“I not only have my secrets, I am my secrets. And you are yours. Our secrets are human secrets, and our trusting each other enough to share them with each other has much to do with the secret of what it means to be human.” – Frederick Buechner, Telling Secrets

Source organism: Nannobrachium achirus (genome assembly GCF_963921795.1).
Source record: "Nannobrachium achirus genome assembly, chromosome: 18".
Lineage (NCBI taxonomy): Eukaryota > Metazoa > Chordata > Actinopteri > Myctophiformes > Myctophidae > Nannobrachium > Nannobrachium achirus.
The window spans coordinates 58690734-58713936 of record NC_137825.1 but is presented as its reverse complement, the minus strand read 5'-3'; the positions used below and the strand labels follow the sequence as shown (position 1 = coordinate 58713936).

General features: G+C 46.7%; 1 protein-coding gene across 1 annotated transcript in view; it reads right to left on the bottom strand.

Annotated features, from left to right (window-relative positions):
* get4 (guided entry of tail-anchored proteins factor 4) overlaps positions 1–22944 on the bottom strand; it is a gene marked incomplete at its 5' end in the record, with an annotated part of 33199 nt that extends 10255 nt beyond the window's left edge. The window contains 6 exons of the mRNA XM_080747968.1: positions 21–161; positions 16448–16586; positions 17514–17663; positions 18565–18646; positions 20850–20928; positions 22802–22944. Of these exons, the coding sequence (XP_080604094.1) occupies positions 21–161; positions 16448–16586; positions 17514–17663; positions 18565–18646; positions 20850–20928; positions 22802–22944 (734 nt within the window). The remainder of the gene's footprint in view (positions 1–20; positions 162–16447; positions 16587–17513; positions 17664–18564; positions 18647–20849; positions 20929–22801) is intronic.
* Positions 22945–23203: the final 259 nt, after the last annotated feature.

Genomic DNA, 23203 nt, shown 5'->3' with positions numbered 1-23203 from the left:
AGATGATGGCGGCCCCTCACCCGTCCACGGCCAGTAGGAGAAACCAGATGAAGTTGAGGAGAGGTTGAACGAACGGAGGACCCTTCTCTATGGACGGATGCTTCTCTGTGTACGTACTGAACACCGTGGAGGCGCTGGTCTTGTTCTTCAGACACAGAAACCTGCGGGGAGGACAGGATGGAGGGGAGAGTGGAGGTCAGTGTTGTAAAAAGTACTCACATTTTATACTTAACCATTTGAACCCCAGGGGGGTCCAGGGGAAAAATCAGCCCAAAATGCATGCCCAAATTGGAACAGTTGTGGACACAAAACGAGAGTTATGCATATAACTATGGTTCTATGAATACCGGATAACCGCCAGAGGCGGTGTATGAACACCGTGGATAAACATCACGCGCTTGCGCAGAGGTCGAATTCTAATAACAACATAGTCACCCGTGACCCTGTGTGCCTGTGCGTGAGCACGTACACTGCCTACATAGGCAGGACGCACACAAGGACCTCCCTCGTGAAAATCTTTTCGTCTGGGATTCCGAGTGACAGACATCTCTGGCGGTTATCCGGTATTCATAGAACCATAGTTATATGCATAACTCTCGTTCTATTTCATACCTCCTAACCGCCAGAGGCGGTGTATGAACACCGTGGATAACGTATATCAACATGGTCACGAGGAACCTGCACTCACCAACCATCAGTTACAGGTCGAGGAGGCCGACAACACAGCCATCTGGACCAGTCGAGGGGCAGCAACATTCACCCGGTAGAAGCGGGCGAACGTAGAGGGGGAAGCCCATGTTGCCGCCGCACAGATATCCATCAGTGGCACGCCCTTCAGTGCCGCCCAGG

At the core of our two-day retreats is the experience of “clearness committee,” a Quaker practice that began in the 1600s, which Parker Palmer, a Quaker himself, integrated into Circles of Trust. It is a two-hour questions-only process in service of a focus person, someone who wants to think more deeply about a life issue, often at the intersection of “where soul meets role.” This person is joined by four to six others who create safe space with their attention, deep listening, “double” confidentiality, and open-honest questions, questions not elicited through curiosity or cloaked advice but by thinking about what would help the focus person. Double confidentiality is never speaking about the content of the clearness committee with others within or outside that group as well as never speaking about the content with the focus person unless she or he brings it up. The experience of a small group giving focused, holding attention to another person’s inquiry for two hours is rare in any other setting in our culture; likewise is the experience of receiving that much attention.